4 things successful BI deployments have in common

Maybe you think it’s profoundly obvious – of course you know what constitutes a successful Business Intelligence (BI) deployment. And whilst you might know how to implement an effective BI project, it’s clear that many don’t.

In a recent survey by technology analyst group, Forrester Research, half of those responding to the study indicated that they have plans to implement or expand their usages of BI within the next 24 months. But here’s the catch. In addition to the findings in the Trends 2011 And Beyond: Business Intelligence report, Forrester acknowledges that over 50 percent of BI programs fail or grind to a halt.

So odds are, these four factors for a successful BI deployment will be of use to at least half of our readership:

1. Attain agreed definitions of key metrics

Establishing what to measure isn’t enough. People from different departments and business backgrounds will have competing definitions and preferences for how key performance indicators and metrics should be measured. It could be as basic as reaching consensus between gross or net profit.

Agreeing on a common interpretation and definition for all metrics used for reporting and analytics will ensure a uniform perspective and understanding of the state of business operations, and progression towards predefined goals.

2. Secure a knowledgeable and committed implementation partner

Your BI vendor needs to provide more than just great software. Ensure your vendor is able and willing to provide the necessary technical and project support to assist you from requirements gathering to implementation and beyond. And because all BI deployments are unique (to a certain extent), ask yourself this – can this vendor work with us in a cooperative and collaborative manner to develop functionality and product enhancements that cater for our specific needs?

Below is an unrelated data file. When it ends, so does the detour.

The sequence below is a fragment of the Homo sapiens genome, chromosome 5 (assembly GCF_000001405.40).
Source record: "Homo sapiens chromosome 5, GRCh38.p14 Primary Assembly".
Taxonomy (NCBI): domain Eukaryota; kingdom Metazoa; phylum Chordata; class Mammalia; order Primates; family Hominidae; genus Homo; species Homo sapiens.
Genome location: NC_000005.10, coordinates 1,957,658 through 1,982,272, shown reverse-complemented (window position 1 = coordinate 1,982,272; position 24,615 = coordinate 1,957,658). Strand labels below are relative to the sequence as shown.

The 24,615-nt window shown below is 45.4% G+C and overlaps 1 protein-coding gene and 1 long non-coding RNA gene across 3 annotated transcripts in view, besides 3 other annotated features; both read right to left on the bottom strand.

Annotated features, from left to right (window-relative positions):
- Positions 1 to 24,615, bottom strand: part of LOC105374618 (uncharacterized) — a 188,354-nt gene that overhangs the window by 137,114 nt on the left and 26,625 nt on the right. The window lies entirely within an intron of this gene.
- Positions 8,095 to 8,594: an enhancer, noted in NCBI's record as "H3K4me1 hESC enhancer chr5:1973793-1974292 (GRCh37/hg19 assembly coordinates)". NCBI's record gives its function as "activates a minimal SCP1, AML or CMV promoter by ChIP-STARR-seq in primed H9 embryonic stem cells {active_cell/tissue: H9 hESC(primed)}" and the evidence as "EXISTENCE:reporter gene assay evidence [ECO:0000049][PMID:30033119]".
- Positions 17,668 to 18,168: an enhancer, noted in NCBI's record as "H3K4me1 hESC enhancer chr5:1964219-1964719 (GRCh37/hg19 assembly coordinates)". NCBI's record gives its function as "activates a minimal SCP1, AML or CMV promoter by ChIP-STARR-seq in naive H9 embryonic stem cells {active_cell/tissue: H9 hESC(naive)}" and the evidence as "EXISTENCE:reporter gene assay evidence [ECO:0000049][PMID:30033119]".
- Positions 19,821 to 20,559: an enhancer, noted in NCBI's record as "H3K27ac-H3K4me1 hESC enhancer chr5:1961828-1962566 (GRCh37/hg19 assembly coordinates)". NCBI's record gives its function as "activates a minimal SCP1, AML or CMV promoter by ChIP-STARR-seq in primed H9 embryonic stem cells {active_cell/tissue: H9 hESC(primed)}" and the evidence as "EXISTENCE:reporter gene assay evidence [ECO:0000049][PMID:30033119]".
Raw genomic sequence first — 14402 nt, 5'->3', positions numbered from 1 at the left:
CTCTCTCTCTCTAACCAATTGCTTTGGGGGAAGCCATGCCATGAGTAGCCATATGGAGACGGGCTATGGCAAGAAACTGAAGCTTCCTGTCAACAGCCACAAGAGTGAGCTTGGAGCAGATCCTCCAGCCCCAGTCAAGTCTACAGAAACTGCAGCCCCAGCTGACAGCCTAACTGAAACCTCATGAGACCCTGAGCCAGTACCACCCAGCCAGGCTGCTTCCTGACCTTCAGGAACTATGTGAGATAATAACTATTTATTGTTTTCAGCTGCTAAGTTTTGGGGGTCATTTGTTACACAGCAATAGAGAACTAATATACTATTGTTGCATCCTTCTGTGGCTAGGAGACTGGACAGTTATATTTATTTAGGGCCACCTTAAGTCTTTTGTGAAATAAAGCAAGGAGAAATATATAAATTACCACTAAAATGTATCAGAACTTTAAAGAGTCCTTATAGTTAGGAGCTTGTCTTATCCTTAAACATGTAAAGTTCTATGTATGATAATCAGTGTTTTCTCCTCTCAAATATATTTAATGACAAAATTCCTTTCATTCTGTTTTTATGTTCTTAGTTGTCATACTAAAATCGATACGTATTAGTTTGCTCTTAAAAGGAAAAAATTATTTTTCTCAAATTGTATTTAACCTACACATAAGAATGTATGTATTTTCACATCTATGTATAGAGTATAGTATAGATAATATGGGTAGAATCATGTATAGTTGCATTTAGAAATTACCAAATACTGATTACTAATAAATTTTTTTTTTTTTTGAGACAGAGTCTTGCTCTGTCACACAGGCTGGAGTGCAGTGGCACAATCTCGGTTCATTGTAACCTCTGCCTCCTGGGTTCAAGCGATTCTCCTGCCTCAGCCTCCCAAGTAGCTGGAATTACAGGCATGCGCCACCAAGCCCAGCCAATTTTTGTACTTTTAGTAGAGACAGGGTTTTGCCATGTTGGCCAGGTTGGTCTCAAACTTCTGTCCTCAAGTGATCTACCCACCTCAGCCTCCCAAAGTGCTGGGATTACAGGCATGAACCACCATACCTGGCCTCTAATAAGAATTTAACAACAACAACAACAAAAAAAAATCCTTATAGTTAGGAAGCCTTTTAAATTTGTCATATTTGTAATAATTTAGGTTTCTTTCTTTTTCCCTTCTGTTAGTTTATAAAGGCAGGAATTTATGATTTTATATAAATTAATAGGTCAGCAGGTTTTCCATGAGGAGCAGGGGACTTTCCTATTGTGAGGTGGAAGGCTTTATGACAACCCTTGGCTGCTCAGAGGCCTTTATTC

Andrew Liberale – Project Manager on Macquarie University’s Datamart implementation – summed it up like this: “Conduct research and discover lessons learnt from those who have been there, and if you haven’t done it before, don’t attempt to do it by yourself. You need to bring in people who know what they’re doing, people who have achieved it before, and Yellowfin certainly fits that category.”

3. Obtain user group buy-in

Impassioned and empowered user groups underpin the long-term success of all fruitful BI deployments. Drive enthusiasm in your BI community by actively including end-users in the buying, implementation and development process. Maintain that eagerness and sense of ownership by empowering users with self-service BI.

4. Notify users of shifting delivery deadlines: Keep the faith

Involve users; but never betray their trust. Having instilled a sense of ownership amongst your BI user base, you’re now obligated to notify them of shifting delivery deadlines. Missed development targets, if left uncommunicated, cause frustration, confusion and a sense of betrayal. The end result? A negative perception of the BI project and a loss of faith.

The outcome?

Recent IDC research stated that the median ROI for a BI and analytics project is 112 percent. If this statistics is even remotely accurate, considering Forrester’s aforementioned assertion that over 50 percent of BI project fail, then successful BI deployments deliver truly outstanding ROI!

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